We added close to 40 billion tons last year. Take that away???

  4. Stephen Lord permalink
    January 19, 2023 6:32 pm

    Perhaps the upcoming electoral massacre and five years in the wildrrness will enlighten them

    • Thomas Carr permalink
      January 19, 2023 7:18 pm

      What makes you think that the other lot understand the issues any better? Certainly Milliband appeared not to.

    • Realist permalink
      January 20, 2023 7:17 am

      The problem is the other parties are just as bad, if not worse. They might just as well merge instead of pretending to be different.
      >>electoral massacre

  5. T Walker permalink
    January 19, 2023 6:44 pm

    I came across this post earlier today from Euan Mearns of Energy Matters fame. I was clearing out files so I could see wood for trees as they say. This answer to an alarmist I think, suggesting Fossil Fuels were subsidised. Euan’s comment I will keep.

    “I never got around to the multiple layers of taxation on FF. What the population and politicians need to understand is that when they look around at their built environment that absolutely everything they see was built by FF (a little bit by nuclear and hydro) and that all the wealth and services flowing through our society comes from FF. Virtually all of it. Some of it in the way of multiple layers of taxation and the rest leveraged out of the work FFs do for us. The energy from FF is as important to our well-being as water and oxygen. The sooner society wakes up to that fact the better.”

  6. Malcolm Fraser permalink
    January 19, 2023 6:53 pm

    With the greatest respect to Ross Clark its not just the Tories!

  7. GeoffB permalink
    January 19, 2023 7:02 pm

    I just wonder what it is going to take to abandon net zero and start the u-turn back to normality. Logic and reasoned discussion is not working, so it is going to have to be something extraordinarily bad, possible a week long power cut, or maybe just general discontent with riots and looting. Something bad is certain to happen before we reach 2050, I am rather worried that I may be looking forward to it happening, it will be something of a relief to be honest.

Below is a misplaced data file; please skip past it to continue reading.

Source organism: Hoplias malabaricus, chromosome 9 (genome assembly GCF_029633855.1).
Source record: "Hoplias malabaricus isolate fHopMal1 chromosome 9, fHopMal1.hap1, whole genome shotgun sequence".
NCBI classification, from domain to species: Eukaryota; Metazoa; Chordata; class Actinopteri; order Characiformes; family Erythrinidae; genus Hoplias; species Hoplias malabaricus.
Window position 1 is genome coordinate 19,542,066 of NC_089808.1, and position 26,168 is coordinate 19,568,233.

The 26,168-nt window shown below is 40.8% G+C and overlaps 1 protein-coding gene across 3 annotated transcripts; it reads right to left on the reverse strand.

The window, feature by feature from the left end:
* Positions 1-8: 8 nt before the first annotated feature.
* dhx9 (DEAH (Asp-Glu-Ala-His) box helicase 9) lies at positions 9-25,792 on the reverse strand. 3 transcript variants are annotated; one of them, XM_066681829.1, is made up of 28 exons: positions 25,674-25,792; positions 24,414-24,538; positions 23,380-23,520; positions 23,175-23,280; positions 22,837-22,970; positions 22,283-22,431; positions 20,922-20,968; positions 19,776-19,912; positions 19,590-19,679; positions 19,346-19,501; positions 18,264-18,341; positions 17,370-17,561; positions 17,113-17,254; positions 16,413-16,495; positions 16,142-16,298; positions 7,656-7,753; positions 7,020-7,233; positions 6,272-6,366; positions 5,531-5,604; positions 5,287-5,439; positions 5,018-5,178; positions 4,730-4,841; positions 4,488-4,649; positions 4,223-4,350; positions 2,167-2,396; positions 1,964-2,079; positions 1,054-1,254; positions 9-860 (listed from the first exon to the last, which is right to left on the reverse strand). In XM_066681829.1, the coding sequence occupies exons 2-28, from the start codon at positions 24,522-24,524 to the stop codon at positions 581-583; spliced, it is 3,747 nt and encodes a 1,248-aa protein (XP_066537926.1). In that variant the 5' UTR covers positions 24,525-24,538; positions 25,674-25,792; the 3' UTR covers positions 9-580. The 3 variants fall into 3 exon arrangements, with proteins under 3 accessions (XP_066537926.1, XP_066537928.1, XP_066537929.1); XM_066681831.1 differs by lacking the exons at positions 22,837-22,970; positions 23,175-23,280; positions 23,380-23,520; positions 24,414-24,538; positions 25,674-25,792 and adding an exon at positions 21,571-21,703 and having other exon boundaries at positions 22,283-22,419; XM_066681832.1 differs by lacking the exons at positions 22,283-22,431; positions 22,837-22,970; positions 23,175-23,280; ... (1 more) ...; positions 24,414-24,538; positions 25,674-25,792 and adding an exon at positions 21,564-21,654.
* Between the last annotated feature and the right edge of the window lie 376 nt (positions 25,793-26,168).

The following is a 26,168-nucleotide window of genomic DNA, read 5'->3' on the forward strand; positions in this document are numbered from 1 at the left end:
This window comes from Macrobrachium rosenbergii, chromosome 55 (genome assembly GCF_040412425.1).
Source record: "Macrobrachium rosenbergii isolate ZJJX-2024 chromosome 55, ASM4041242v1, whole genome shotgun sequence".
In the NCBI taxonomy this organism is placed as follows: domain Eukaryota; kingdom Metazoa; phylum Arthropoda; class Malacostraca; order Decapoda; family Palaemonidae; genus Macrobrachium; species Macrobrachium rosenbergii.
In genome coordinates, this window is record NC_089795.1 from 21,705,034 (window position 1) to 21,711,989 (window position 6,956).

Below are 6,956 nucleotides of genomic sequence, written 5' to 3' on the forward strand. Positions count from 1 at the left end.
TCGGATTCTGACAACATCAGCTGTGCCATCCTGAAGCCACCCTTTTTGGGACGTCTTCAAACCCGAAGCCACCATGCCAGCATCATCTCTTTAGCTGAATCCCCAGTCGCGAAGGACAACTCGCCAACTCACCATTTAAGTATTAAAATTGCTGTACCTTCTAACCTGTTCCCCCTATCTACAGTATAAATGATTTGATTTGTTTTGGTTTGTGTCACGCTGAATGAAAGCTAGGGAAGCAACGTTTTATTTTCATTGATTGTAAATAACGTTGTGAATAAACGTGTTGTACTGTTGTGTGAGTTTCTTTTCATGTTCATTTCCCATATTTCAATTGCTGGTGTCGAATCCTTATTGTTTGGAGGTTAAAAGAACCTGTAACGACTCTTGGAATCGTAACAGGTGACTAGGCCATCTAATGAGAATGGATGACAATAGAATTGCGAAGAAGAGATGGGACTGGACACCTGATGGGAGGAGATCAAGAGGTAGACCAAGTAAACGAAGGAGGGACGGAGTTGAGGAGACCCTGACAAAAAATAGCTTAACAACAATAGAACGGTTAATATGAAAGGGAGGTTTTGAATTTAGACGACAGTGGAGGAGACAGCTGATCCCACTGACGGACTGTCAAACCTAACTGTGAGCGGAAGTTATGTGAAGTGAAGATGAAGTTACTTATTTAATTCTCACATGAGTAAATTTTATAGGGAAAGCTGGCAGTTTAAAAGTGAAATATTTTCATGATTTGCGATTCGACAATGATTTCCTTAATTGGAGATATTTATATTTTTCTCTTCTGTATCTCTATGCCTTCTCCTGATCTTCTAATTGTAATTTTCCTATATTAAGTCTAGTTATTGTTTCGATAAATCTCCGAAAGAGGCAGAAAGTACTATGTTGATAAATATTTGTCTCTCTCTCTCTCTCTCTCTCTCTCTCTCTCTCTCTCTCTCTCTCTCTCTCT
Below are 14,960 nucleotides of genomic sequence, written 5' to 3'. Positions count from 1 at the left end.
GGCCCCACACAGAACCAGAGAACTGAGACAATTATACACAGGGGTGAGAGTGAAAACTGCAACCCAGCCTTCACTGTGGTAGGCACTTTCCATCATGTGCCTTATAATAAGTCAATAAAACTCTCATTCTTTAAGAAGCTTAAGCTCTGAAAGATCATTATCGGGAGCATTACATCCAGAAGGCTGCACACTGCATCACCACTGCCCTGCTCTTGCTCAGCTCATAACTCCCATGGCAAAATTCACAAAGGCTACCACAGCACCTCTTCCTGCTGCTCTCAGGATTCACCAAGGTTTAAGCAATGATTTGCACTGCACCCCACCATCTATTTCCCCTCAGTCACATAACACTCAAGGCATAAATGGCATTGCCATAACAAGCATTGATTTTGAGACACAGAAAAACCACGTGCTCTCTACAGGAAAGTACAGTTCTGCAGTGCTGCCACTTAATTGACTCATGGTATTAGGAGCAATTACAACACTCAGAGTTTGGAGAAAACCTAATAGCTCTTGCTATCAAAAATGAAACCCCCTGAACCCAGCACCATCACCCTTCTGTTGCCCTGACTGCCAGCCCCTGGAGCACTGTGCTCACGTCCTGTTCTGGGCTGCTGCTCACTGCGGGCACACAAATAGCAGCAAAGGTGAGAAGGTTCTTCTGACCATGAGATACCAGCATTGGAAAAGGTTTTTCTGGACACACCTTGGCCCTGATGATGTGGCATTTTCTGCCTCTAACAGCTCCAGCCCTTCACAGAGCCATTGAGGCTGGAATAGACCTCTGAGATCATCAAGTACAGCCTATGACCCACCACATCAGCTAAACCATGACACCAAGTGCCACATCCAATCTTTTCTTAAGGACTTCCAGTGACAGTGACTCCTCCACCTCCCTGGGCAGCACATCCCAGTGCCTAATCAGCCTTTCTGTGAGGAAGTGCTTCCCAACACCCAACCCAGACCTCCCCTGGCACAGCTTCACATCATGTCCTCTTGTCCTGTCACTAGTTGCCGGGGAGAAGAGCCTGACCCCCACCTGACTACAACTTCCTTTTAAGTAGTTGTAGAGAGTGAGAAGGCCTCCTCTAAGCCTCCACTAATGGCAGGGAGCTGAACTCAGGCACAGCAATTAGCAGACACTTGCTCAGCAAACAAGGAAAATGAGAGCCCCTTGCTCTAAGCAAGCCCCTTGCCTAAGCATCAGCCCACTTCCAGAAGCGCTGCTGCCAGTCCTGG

• January 19, 2023 9:59 pm

      The sooner the snap happens, the less severe it will be. John Constable describes what must happen as a “distressed policy correction” if memory serves. The time to correct course was 20 years ago; there is no quick and painless fix.

      I tell people to be ready for power cuts: I estimated the likelihood of more than trivial power cuts this winter at 5%*. That likelihood can only rise winter after winter until sense kicks in, until the qualities of low cost and reliability once again regain primacy over “green”. And that’s with the counter-force of demand shedding by we plebs. Cheap energy is wealth.

      *The people I warn don’t tend to believe that there is any chance at all of the lights going out. Most of us are entirely unprepared, I judge.

  8. Micky R permalink
    January 19, 2023 7:28 pm

    ” I just wonder what it is going to take to abandon net zero and start the u-turn back to normality. ”

    Monstrous domestic energy bills could be the catalyst. A pensioner phoned into TalkRadio earlier today stating that her income was about £9k per annum and that her energy supplier had estimated her future annual energy bill as £3.2k per annum.

  9. Malcolm Fraser permalink
    January 19, 2023 7:34 pm

    So Starmer is in Davos and criticising Sunak for not being there, just brilliant….. oh boy how the UK is in a bad place. If they can’t see what the WEF is about we are so so stuffed!

    • Beagle permalink
      January 20, 2023 12:00 am

      Starmer was asked, “which is the most important, Westminster or Davos”.
      He said ” Davos is more important”
      That’s a worry.

  10. Joe Public permalink
    January 19, 2023 7:45 pm

    Net Zero is the Tory Party’s suicide note.

  11. ancientpopeye permalink
    January 20, 2023 5:43 am

    The short answer is never, so long as the same halfwits are in charge of the left leaning Tory party. Those in control are the rump of the EU remainers and until they are expunged the party will be in the wilderness.

  12. Realist permalink
    January 20, 2023 7:15 am

    Perhaps when they stop pretending to be “Tories” and actually start thinking like Tories instead of control freaks

  13. iananthonyharris permalink
    January 20, 2023 2:51 pm

    The whole net zero thing is a nonsense. Firstly, there is no climate emergency. Then the measures designed to deal with this non-event are so absurd that they are unbelievable. Battery cars-where’s the electricity supply coming from in the absence of mining, fracking or nuclear. People living in flats unable to chare their cars? Inadequate, often non-working charging points? Time taken to charge if you can find one working and available?
    Ground-siurce heat pumps-having to enlarge all your radiators and it still won’t get your house warm even at incredible cost. Hydrogen-not currently feasible and the same will apply. Madness on stilts!